Dr Pippa Malmgren, economist and former US presidential adviser, observed that all countries think their problems are unique, but globally citizens are asking governments the same two questions: 1) Why is my wealth being distributed in a way that does not benefit me? And 2) Why are you in charge? A large portion of the Trump supporters are extremely anxious as they’ve realised they will not be able to retire at age 65. The lack of financial security is the main driver of their conclusion that the social contract between the state and themselves is broken. With the discontent rising, citizens either protest by voting differently than before or taking to the streets, or they innovate. ‘This broken social contract gave birth to a very exciting time of innovation, and more investment opportunities,’ said Malmgren. ‘A likely outcome of the broken social contract is the doing away with money as we know it. Watch out for blockchain and more currencies like bitcoin.’
Innovation and evolution have also been the name of the game in asset allocation and portfolio construction over the past seven decades. Nicolaas Marais, president of Wells Fargo Asset Management, showed how portfolio construction developed from the days of Markowitz until the industry reached a point where there’s ‘an army of people hiring and firing managers and very few focusing on asset allocation.’ With more and more analysts applying the same thinking and with more granular investment universes, unfortunately alpha also came under pressure over the years. Fortunately, smart beta is now available for every possible scenario and that has brought the cost of portfolio construction down for the end client. ‘Deciding which factors to combine is the new active management,’ said Marais. He also explored some areas in which quants could assist fundamental analysis, arguing that keeping these two groups separate has not been in the client’s interest.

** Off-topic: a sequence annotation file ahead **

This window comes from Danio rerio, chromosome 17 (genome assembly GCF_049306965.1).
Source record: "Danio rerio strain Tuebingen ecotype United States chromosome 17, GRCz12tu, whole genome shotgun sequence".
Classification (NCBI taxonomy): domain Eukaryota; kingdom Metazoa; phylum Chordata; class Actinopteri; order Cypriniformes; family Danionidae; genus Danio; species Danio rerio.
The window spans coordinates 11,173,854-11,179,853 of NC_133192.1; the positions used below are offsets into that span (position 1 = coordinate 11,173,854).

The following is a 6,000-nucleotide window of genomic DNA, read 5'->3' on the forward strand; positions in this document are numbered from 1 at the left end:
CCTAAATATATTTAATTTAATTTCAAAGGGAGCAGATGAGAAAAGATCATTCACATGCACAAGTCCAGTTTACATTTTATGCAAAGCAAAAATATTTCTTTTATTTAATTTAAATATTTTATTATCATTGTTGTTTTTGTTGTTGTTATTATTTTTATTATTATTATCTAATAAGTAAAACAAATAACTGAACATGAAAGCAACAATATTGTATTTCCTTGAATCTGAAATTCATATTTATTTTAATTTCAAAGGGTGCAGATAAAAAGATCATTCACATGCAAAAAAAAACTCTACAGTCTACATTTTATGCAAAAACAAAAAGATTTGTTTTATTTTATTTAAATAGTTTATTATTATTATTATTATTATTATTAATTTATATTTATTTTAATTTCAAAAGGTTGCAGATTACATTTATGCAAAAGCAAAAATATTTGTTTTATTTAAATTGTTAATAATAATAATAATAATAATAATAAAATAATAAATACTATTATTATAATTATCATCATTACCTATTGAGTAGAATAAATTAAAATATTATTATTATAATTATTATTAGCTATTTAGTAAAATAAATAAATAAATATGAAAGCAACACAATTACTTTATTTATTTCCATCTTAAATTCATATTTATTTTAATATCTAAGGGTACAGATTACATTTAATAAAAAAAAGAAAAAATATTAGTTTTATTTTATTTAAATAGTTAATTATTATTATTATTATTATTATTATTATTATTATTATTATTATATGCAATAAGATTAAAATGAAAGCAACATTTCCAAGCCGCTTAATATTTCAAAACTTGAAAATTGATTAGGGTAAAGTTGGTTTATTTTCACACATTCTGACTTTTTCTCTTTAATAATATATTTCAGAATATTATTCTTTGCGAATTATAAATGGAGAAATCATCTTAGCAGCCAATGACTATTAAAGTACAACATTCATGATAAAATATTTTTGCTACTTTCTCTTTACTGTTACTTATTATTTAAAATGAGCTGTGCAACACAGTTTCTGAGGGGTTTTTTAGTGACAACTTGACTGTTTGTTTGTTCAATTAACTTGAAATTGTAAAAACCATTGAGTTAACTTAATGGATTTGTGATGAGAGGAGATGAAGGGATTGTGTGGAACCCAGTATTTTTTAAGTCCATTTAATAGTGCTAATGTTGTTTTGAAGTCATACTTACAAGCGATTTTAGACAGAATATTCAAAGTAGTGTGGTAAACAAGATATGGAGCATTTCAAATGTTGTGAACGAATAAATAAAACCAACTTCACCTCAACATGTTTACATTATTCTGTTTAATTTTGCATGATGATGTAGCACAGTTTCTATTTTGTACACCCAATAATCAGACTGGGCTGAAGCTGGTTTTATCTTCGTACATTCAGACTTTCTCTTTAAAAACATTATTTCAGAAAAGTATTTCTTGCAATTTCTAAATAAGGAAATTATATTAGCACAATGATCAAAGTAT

David Ferguson, founder of Nucleus Financial Group, gave a very insightful presentation on the lessons learned from RDR in the UK. ‘The winners have been those who cared about clients intensely,’ Ferguson pointed out. In fact, the biggest winners have been those businesses who moved to client centricity for commercial reasons even before RDR. ‘The biggest loser of RDR has been anything that’s commission-led.’ Asset managers also made the mistake of expecting RDR to be toothless for them, but when the rest of the value chain becomes incredibly transparent, the same pressure is applied to fund managers too. Current trends in the UK include the outsourcing of technical aspects, for example portfolio construction to third-party discretionary fund managers, and for planners to emphasise the client relationship and tracking the clients’ progress against their goals.
‘We exist to nurture and grow the wealth of our clients,’ concluded Robert Roux, CEO of Sanlam Investments. ‘And the i3 Summit is where independent investment intelligence meets to obtain as wide as possible a view of the world that affects clients and their portfolios. To make sure we construct the best possible investment solutions for our clients, making use of the opportunities amid all the uncertainty.’